Another Saturday at The Family Vet (Continued from part 1...)
The pit puppy had a large bone stuck in the back of his mouth! Suddenly, as if aggravated by Dr. Tran's exam, he struggled vigorously against Elisabeth's restraint in an effort to paw at his mouth again and again. He was clearly in discomfort and the situation, while not a medical emergency per se, nevertheless demanded immediate action. Dr. Tran administered a combination drug to sedate the thrashing panicked pit bull.
Mindful that a sedated patient can still chomp down on her fingers, Dr. Tran carefully extracted the marrow bone that was wedged around the upper molar. Even though the bone had punctured the gingiva and caused an open wound, the tooth itself appeared undamaged. The wound was flushed and antibiotic and pain medication were administered. A much more comfortable pit puppy soon recovered from the sedation and was once again wagging his happy tail. Throughout the procedure we remained in awe of the pit's happy attitude.
The next day we received a welcome update from Hoover's owner; he was much more himself and was continuing to improve. The owner kept lamenting that she had given Hoover a carrot; we recommended, as we generally do, that it's a good idea to check with your veterinarian before altering your pet's diet, and that if you do, it's best to monitor him or her for at least the first few times to make sure they're tolerating the change. Most dogs would not have any problems with some carrots. Hoover just happened to be sensitive to it, or his hyperactivity prior to eating chunks of carrots upset his stomach. Regardless, she had the right instinct in calling us and bringing him in (even though it was "just one vomit"), thereby preventing a possibly serious situation from occurring.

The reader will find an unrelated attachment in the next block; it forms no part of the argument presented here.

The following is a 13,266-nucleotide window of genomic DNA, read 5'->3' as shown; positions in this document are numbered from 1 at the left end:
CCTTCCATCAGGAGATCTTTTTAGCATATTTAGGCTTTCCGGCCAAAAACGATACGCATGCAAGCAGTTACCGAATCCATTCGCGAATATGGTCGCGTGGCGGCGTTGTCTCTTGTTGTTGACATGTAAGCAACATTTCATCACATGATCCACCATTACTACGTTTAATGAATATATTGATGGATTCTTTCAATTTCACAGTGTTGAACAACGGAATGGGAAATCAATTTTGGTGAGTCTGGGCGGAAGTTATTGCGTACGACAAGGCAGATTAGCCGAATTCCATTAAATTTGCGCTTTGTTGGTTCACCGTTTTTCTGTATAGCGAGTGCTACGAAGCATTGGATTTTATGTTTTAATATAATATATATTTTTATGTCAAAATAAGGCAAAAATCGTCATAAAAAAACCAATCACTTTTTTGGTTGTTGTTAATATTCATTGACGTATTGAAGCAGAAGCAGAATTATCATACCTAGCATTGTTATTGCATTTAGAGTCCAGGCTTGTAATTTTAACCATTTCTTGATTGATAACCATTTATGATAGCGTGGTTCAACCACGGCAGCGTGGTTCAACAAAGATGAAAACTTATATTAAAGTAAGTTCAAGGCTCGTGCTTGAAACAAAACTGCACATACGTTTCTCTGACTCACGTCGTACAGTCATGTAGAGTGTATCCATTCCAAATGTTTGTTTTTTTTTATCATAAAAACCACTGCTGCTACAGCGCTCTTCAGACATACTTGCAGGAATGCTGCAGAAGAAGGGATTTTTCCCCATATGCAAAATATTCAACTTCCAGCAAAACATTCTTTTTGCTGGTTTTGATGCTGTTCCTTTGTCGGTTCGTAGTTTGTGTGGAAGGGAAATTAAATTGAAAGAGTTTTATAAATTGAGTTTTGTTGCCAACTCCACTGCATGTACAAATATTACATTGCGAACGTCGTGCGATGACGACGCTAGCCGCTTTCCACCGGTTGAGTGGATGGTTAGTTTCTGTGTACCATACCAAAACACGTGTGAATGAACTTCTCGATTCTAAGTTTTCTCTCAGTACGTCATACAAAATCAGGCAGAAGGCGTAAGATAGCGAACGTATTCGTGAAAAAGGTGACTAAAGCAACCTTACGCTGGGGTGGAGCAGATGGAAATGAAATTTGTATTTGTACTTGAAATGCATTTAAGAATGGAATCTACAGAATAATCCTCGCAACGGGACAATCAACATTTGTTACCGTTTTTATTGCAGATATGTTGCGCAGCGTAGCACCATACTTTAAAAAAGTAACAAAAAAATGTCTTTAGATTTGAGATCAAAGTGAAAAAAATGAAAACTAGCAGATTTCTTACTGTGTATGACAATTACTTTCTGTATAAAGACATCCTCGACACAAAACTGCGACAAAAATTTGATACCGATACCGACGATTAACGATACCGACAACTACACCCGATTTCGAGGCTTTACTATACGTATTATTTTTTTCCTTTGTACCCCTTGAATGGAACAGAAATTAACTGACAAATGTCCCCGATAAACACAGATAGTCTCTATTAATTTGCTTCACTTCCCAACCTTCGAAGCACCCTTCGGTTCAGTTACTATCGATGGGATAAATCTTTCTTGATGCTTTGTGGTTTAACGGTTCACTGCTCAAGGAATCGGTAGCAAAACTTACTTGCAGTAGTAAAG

When she finally picked up the pit (now named "Harry"), his new owner was surprised to see him so clean. Dr. Tran and Jon had taken the time to give Harry a much needed sponge bath. The swelling on the right side of his face, and the redness in his eye, were both already nearly gone. Now much cleaner, well-fed, and having that bone taken out (and gotten lots of hugs, love and affection throughout) Harry's experience was a reminder to all: NEVER give your pet bones --- unless you are willing to accept the consequences which may include intestinal perforation, obstruction, fractured teeth, gastroenteritis, and, as in Harry's case, a bone wedged around your tooth.
Sadly, two-and-a-half weeks after we found her abandoned in an empty tissue box in the parking lot, the orphan puppy died this past Saturday morning. Her's, Harry's, and Hoover's experiences reminds us of the frailty of life, and of the responsibility and commitment that comes with accepting a companion into our lives.